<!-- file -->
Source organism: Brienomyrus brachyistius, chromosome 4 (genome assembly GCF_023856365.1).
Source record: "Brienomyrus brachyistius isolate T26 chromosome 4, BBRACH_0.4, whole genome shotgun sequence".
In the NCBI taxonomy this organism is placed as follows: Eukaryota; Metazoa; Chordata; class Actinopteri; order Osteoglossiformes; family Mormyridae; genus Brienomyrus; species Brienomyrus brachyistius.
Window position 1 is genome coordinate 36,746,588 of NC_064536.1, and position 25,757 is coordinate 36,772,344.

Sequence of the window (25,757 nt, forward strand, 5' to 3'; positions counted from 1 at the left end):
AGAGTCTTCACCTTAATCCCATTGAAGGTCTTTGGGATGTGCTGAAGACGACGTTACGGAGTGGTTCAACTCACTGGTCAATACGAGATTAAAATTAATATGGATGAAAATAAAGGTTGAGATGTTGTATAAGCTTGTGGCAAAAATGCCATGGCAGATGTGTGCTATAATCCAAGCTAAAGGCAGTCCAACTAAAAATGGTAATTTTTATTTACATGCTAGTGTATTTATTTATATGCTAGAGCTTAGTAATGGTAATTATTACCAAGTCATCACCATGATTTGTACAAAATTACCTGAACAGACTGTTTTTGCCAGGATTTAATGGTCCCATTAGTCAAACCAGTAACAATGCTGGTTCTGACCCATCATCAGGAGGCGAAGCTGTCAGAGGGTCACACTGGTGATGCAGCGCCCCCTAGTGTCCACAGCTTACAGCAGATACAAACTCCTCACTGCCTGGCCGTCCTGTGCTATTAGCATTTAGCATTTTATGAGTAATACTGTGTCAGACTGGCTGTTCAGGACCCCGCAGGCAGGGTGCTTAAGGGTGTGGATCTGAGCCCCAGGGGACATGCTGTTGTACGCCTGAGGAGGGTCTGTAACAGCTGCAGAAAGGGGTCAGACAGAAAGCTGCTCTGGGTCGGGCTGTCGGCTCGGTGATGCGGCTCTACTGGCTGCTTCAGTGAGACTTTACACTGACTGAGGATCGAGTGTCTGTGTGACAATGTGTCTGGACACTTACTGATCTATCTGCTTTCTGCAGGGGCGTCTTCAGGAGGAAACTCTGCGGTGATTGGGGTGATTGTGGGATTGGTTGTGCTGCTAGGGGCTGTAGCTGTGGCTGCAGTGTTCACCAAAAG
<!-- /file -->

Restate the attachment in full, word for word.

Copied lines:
Source organism: Brienomyrus brachyistius, chromosome 4 (genome assembly GCF_023856365.1).
Source record: "Brienomyrus brachyistius isolate T26 chromosome 4, BBRACH_0.4, whole genome shotgun sequence".
In the NCBI taxonomy this organism is placed as follows: Eukaryota; Metazoa; Chordata; class Actinopteri; order Osteoglossiformes; family Mormyridae; genus Brienomyrus; species Brienomyrus brachyistius.
Window position 1 is genome coordinate 36,746,588 of NC_064536.1, and position 25,757 is coordinate 36,772,344.

Sequence of the window (25,757 nt, forward strand, 5' to 3'; positions counted from 1 at the left end):
AGAGTCTTCACCTTAATCCCATTGAAGGTCTTTGGGATGTGCTGAAGACGACGTTACGGAGTGGTTCAACTCACTGGTCAATACGAGATTAAAATTAATATGGATGAAAATAAAGGTTGAGATGTTGTATAAGCTTGTGGCAAAAATGCCATGGCAGATGTGTGCTATAATCCAAGCTAAAGGCAGTCCAACTAAAAATGGTAATTTTTATTTACATGCTAGTGTATTTATTTATATGCTAGAGCTTAGTAATGGTAATTATTACCAAGTCATCACCATGATTTGTACAAAATTACCTGAACAGACTGTTTTTGCCAGGATTTAATGGTCCCATTAGTCAAACCAGTAACAATGCTGGTTCTGACCCATCATCAGGAGGCGAAGCTGTCAGAGGGTCACACTGGTGATGCAGCGCCCCCTAGTGTCCACAGCTTACAGCAGATACAAACTCCTCACTGCCTGGCCGTCCTGTGCTATTAGCATTTAGCATTTTATGAGTAATACTGTGTCAGACTGGCTGTTCAGGACCCCGCAGGCAGGGTGCTTAAGGGTGTGGATCTGAGCCCCAGGGGACATGCTGTTGTACGCCTGAGGAGGGTCTGTAACAGCTGCAGAAAGGGGTCAGACAGAAAGCTGCTCTGGGTCGGGCTGTCGGCTCGGTGATGCGGCTCTACTGGCTGCTTCAGTGAGACTTTACACTGACTGAGGATCGAGTGTCTGTGTGACAATGTGTCTGGACACTTACTGATCTATCTGCTTTCTGCAGGGGCGTCTTCAGGAGGAAACTCTGCGGTGATTGGGGTGATTGTGGGATTGGTTGTGCTGCTAGGGGCTGTAGCTGTGGCTGCAGTGTTCACCAAAAG